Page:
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Miller, Franklin continue battle for shortstop job

Miller, Franklin continue battle for shortstop job play video for Miller, Franklin continue battle for shortstop job

MESA, Ariz. -- Brad Miller didn't play in the Mariners' 3-0 victory over the Cubs on Thursday, which may be the only thing that could cool off the young shortstop's torrid spring.

But despite Miller's .447 batting average and Cactus League-leading slugging percentage, manager Lloyd McClendon insisted again that no decision has been made on his battle with Nick Franklin for the starting job in Seattle's infield.

Miller has put up a 1.000 slugging percentage and also led the Cactus League in triples (four), total bases (38) and run scored (13) going into Thursday's games. He was second in batting average, extra-base hits (nine) and tied for second in home runs (four), third in on-base percentage (.512) and tied for sixth in hits (17) in 13 games.

Franklin went 1-for-3 with a walk and run scored against the Cubs as the two youngsters continued alternating starts. Franklin is hitting .243 with three doubles and a home run in 13 games.

Despite the discrepancy in offensive numbers, McClendon didn't bite when asked to compare the duo's performance.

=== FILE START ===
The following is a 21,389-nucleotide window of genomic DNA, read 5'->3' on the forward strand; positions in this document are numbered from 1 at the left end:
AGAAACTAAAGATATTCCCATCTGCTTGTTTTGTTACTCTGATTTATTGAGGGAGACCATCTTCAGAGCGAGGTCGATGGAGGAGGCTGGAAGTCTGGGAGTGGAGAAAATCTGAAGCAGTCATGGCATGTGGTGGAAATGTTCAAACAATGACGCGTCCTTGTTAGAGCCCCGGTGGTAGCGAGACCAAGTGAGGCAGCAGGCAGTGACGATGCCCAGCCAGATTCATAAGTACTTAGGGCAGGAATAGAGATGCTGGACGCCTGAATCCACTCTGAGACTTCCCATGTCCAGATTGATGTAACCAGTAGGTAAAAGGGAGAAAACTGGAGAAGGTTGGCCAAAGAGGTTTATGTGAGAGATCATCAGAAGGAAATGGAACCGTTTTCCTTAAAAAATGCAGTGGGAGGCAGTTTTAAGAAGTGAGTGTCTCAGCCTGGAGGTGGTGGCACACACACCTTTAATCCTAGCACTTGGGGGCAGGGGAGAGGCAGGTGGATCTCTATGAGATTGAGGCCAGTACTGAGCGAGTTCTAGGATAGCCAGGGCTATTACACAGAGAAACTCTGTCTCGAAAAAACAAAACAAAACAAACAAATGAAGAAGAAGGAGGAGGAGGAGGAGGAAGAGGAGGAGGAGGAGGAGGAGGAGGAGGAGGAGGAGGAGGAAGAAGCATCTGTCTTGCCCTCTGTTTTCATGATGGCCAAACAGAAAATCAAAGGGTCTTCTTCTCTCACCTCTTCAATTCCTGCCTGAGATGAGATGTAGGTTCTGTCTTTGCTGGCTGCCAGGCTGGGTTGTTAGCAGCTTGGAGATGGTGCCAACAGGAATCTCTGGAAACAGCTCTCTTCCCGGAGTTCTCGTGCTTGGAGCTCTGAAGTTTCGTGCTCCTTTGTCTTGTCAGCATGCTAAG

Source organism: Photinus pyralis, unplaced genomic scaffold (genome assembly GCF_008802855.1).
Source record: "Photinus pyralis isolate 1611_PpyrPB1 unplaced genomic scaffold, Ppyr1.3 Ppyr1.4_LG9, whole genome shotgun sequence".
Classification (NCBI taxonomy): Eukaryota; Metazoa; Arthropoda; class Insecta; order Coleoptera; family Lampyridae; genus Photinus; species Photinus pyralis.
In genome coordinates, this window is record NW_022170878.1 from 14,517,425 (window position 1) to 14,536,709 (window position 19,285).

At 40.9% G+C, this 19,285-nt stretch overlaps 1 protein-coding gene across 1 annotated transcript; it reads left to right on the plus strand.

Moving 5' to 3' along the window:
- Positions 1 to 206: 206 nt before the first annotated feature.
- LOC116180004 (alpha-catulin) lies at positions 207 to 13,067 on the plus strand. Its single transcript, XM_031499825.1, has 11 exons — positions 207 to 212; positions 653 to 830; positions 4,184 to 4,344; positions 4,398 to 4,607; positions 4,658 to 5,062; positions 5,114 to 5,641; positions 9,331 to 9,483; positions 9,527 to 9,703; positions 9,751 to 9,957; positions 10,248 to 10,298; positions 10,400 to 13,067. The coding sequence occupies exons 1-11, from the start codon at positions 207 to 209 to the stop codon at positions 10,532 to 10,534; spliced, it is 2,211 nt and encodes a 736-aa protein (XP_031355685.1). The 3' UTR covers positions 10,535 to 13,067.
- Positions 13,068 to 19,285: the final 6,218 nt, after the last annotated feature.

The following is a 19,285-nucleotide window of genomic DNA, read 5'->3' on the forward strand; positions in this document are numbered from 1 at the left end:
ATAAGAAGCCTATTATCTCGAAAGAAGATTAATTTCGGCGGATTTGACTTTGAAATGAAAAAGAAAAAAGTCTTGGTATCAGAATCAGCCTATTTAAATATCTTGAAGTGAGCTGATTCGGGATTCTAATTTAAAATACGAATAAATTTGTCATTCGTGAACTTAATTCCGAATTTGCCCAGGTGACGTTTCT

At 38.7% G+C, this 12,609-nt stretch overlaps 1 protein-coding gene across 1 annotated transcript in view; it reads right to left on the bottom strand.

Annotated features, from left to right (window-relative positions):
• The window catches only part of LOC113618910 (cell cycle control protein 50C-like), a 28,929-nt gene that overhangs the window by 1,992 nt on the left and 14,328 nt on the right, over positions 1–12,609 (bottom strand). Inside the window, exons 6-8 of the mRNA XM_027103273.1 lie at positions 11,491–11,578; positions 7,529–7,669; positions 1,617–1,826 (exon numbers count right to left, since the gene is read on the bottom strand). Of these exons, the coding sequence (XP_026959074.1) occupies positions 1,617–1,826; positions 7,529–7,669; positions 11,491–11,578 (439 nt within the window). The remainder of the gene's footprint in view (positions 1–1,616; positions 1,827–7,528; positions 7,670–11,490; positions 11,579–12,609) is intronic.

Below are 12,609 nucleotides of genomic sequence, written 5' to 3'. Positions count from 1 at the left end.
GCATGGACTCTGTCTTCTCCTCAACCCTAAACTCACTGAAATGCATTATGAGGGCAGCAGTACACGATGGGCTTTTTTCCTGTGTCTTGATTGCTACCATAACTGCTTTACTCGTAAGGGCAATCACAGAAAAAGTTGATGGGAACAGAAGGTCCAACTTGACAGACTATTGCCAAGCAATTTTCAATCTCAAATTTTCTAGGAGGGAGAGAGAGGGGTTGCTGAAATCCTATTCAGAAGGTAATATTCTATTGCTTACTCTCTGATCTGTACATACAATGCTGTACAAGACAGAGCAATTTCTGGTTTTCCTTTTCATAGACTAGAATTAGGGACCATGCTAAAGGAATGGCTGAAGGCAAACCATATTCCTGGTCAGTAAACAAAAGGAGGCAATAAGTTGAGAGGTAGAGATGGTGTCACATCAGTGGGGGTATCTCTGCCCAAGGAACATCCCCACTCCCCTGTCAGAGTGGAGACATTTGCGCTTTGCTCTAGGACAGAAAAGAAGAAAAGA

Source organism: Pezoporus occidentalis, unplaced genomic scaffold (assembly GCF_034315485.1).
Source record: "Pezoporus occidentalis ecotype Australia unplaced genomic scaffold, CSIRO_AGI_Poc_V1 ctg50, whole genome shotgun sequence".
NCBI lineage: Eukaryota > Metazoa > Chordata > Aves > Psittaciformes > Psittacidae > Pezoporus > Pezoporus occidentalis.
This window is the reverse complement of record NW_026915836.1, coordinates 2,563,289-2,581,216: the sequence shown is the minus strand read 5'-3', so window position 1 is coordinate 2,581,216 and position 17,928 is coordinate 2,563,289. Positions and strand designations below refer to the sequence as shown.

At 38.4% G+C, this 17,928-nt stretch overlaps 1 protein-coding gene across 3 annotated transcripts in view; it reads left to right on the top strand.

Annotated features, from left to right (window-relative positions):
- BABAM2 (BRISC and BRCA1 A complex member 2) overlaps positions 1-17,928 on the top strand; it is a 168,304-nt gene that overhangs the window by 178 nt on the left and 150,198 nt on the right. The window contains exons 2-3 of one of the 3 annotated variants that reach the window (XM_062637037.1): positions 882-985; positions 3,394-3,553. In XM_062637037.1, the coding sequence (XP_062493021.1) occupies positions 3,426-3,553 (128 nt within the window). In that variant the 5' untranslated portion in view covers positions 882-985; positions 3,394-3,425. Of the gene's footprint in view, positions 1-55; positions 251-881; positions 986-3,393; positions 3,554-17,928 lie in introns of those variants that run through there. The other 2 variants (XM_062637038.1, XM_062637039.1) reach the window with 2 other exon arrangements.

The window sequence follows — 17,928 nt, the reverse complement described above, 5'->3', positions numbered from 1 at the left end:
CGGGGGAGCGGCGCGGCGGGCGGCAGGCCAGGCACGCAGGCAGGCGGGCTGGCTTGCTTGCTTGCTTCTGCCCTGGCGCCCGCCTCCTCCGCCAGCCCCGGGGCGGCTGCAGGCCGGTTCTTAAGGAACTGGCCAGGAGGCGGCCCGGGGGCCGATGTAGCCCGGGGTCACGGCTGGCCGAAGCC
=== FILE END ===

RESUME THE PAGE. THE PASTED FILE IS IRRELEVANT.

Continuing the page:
"I think they've both played well to this point," McClendon said. "I'll reserve my thoughts on that for a little longer. But they've both done a nice job. I've been pleased. As far as separation, I don't think they've really separated themselves. I evaluate things a little different than how you guys evaluate it. I don't particularly evaluate on a given performance on any day. I see good things from both of them."

Franklin, 22, hit 12 home runs last year while batting .225/.303/.382 in 369 at-bats last year while playing second base. He offers some power potential and is a switch-hitter, which is a bonus in a lefty-heavy lineup.

Miller, 24, hit .265/.318/.418 with 11 doubles, six triples and eight homers in 306 at-bats last year after taking over at shortstop midseason last year, so he'd shown some potential with the bat. But he added 15-20 pounds with an aggressive winter conditioning program and has been pounding the ball this spring.

"In the offseason, I was thinking, 'Shoot, what do I want to do?' I want to make an impact," Miller said. "I want to be able to drive balls, especially to the opposite field. So I've felt pretty good, just being able to hit it with authority that way. I'm trying to do damage, for sure. That's still the goal. I'm going to go up there and try to drive some balls, so that's been good."

Greg Johns is a reporter for MLB.com. Follow him on Twitter @GregJohnsMLB as well as his Mariners Musings blog. This story was not subject to the approval of Major League Baseball or its clubs.

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